US 3097638 A
Description (OCR text may contain errors)
July 16, 1963 l. STREIMER 3,097,638
METABOLATORS Filed Feb. 27, 1961 United States Patent Office 3,097,638 Patented July 16, 1963 3,097,638 METABOLATORS Irving Streimer, Bellevue, Wash., assignor to Boeing Airplane Company, Seattle, Wash., a corporation of Delaware Filed Feb. 27, 1961, Ser. No. 91,711 6 Claims. c1. 128-2.07)
This invention relates to improvements in metabolator apparatus for measuring oxygen consumption rate and related breathing characteristics. The invention is herein illustratively described by reference to the presently preferred embodiment thereof; however, it will be recognized that certain modifications and changes therein with respect to details may be made without departing from the underlying essentials involved.
A broad object hereof is to provide a simple, reliable and accurate metabolator of light-weight, compact construction. Specifically, it is desired to provide such a device of portable form which can be worn on or carried by the patient during physical activities in which the patient is required to be ambulatory.
A specific object is to provide a metabolator of the type in which oxygen from a primary source is introduced into a closed-circuit breathing system wherein exhaled oxygen is recirculated and exhaled carbon dioxide and moisture are trapped. A related object is to provide such a metabolator wherein oxygen supply rate is controlled by demand regulator apparatus insuring oxygen supply at predetermined pressure referenced to atmosphere, whereby normal environmental breathing conditions are simulated as closely as possible.
Still another specific object is to provide a metabolator incorporating a simple and reliable, high-output breathing detector operable to detect breathing frequency and breath cycle form, and to do this without adding materially to the cost, weight or bulk of the metabolator.
Still another object is to provide a simple, direct-indicating and reliable means for quantitatively indicating oxygen consumption in such a device.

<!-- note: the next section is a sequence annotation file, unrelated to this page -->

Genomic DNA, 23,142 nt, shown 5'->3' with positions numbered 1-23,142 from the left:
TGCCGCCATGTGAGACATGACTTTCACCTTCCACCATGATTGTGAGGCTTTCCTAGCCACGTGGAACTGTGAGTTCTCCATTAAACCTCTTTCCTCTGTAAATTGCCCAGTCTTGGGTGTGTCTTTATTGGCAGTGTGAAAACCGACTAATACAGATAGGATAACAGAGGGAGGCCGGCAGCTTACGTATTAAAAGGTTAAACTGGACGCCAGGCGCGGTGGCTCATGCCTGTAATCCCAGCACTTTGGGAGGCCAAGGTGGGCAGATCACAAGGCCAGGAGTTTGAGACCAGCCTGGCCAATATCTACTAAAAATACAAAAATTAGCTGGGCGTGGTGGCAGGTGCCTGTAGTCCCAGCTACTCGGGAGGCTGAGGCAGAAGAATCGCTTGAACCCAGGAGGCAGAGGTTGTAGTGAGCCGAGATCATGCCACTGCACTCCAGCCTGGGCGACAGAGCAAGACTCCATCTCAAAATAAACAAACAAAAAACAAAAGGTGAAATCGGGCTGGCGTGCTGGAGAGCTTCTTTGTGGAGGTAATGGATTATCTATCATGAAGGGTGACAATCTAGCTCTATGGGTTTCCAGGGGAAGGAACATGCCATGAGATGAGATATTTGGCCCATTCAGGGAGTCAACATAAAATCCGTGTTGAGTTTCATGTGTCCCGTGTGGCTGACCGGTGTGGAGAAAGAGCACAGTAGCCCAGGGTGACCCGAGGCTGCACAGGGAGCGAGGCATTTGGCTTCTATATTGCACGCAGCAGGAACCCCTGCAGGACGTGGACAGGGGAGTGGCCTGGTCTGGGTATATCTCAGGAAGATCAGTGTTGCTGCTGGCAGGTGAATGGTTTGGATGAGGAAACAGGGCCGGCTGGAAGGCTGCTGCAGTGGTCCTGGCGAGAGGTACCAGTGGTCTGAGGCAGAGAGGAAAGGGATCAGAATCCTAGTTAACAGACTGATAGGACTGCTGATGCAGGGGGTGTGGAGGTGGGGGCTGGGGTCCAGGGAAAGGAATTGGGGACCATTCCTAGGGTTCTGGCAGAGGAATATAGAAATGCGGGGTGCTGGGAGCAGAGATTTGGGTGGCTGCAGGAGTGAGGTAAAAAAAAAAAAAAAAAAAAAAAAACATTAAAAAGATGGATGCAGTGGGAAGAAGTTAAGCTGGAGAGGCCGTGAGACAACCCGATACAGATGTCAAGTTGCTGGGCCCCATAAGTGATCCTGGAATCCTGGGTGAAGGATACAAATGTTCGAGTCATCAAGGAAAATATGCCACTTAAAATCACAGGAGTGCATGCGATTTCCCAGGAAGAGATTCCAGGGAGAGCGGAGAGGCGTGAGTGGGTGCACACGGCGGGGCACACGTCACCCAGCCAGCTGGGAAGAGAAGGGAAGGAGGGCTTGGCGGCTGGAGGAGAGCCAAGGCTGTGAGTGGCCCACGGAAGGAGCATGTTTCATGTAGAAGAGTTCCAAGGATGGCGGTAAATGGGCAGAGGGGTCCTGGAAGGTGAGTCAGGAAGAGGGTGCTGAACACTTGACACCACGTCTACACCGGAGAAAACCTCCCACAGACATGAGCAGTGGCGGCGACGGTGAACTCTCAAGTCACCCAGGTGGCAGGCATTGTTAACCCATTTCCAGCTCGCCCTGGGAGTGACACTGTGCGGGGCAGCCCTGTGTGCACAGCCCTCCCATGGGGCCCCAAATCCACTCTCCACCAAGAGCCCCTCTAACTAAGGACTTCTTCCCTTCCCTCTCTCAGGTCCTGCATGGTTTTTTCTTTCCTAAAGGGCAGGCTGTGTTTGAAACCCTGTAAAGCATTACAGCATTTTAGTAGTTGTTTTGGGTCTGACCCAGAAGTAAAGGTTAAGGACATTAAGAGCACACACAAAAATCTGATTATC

In accordance with one feature of the invention, oxygen from a bottle or other primary source is fed at a demand-regulated rate into the closed-circuit breathing system by means of a differential pressure actuated valve incorporated in the supply line and actuated by a diaphragm or the like sensitive to the difference between atmospheric pressure and internal breathing apparatus pressure presented to the patient. The device further includes a means to indicate directly oxygen consumption during any selected test period, such means preferably comprising a Bourdon tube pressure gauge connected in the high-pressure side of the demand regulator valve passage and calibrated in the particular apparatus to measure quantity of oxygen consumed.
A further feature resides in the provision of a thermistor element breathing detector incorporated in a breathing passage of the apparatus, and preferably on the lowpressure side of the exhalant check valve in or adjacent to the patient utilization device, which thermistor produces a relatively strong output signal having a waveform and magnitude determined by exh-alant temperature variations and closely representative of those breathing characteristics of primary interest in metabolism tests.
These and other features, objects and advantages of the invention will become more fully evident from the following description thereof by reference to the accompanying drawings.
FIGURE 1 is a schematic diagram of the improved portable metabolator.
FIGURE 2 is a somewhat simplified longitudinal sectional view taken through the main unit which includes the oxygen supply, the carbon dioxide and moisture filter, the demand regulator, oxygen consumption gauge means and portions of the closed-circuit breathing system.
Referring to FIGURE 1, the patient utilization device 10 in this case comprises a face mask or mouthpiece which is connected to the tube 12 having the branching portions 14 and 16. The branch 14 comprises an oxygen supply conduit having a check valve 18 therein which excludes exhalant from the tube 14' beyond the check valve while permitting inflow of oxygen from tube 14 when the patient inhales. The tube 16 comprises the exhalant passage with a check valve 20 therein which prevents exhaled gases in the tube 16' beyond the check valve from flowing back to the patient utilization device. As shown by the arrows, when the patient inhales the check valve 18 is drawn open and fresh oxygen is drawn into the utilization device, check valve 20 remaining closed, whereas when the patient exhales valve 18 is closed and the check valve 20 is forced open and permits exhaled gases to flow into the tube 16'. A rubber-like breathing bag or accumulator 22 is connected to the tube 16 which extends to the trap or filter 24 containing soda lime or other substance for trapping carbon dioxide and preferably also moisture. As is conventional, the breathing bag 22 stores exhalant gases, as an accumulator, and feeds those gases slowly through the filter 24 at a reduced rate which permits effective absorption of the carbon dioxide and moisture.